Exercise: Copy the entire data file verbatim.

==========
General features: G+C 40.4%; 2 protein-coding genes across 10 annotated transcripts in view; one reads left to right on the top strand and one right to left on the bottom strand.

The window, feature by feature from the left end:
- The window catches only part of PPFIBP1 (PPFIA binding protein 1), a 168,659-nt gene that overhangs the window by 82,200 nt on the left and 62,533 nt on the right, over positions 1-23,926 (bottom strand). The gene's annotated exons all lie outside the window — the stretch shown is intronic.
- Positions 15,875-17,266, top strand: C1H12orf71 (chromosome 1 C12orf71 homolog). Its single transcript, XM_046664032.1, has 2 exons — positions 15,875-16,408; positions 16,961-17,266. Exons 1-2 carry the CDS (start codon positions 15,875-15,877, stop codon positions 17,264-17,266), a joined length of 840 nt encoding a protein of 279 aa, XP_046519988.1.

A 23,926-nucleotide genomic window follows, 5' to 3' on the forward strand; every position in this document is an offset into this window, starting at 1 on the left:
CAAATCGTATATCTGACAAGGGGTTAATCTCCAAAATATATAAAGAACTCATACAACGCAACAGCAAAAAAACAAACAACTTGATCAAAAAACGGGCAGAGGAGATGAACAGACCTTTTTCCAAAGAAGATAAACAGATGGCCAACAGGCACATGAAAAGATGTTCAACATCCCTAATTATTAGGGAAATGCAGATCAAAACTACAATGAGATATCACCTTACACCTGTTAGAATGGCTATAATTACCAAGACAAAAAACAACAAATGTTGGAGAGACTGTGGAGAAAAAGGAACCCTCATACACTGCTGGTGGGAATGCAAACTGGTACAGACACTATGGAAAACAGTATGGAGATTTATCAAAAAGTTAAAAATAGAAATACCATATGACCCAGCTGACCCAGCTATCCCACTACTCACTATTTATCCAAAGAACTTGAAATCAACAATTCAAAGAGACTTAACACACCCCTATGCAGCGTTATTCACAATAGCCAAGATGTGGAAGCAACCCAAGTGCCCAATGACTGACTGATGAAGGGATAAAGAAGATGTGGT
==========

General features: G+C 40.4%; 2 protein-coding genes across 10 annotated transcripts in view; one reads left to right on the top strand and one right to left on the bottom strand.

The window, feature by feature from the left end:
- The window catches only part of PPFIBP1 (PPFIA binding protein 1), a 168,659-nt gene that overhangs the window by 82,200 nt on the left and 62,533 nt on the right, over positions 1-23,926 (bottom strand). The gene's annotated exons all lie outside the window — the stretch shown is intronic.
- Positions 15,875-17,266, top strand: C1H12orf71 (chromosome 1 C12orf71 homolog). Its single transcript, XM_046664032.1, has 2 exons — positions 15,875-16,408; positions 16,961-17,266. Exons 1-2 carry the CDS (start codon positions 15,875-15,877, stop codon positions 17,264-17,266), a joined length of 840 nt encoding a protein of 279 aa, XP_046519988.1.

A 23,926-nucleotide genomic window follows, 5' to 3' on the forward strand; every position in this document is an offset into this window, starting at 1 on the left:
CAAATCGTATATCTGACAAGGGGTTAATCTCCAAAATATATAAAGAACTCATACAACGCAACAGCAAAAAAACAAACAACTTGATCAAAAAACGGGCAGAGGAGATGAACAGACCTTTTTCCAAAGAAGATAAACAGATGGCCAACAGGCACATGAAAAGATGTTCAACATCCCTAATTATTAGGGAAATGCAGATCAAAACTACAATGAGATATCACCTTACACCTGTTAGAATGGCTATAATTACCAAGACAAAAAACAACAAATGTTGGAGAGACTGTGGAGAAAAAGGAACCCTCATACACTGCTGGTGGGAATGCAAACTGGTACAGACACTATGGAAAACAGTATGGAGATTTATCAAAAAGTTAAAAATAGAAATACCATATGACCCAGCTGACCCAGCTATCCCACTACTCACTATTTATCCAAAGAACTTGAAATCAACAATTCAAAGAGACTTAACACACCCCTATGCAGCGTTATTCACAATAGCCAAGATGTGGAAGCAACCCAAGTGCCCAATGACTGACTGATGAAGGGATAAAGAAGATGTGGT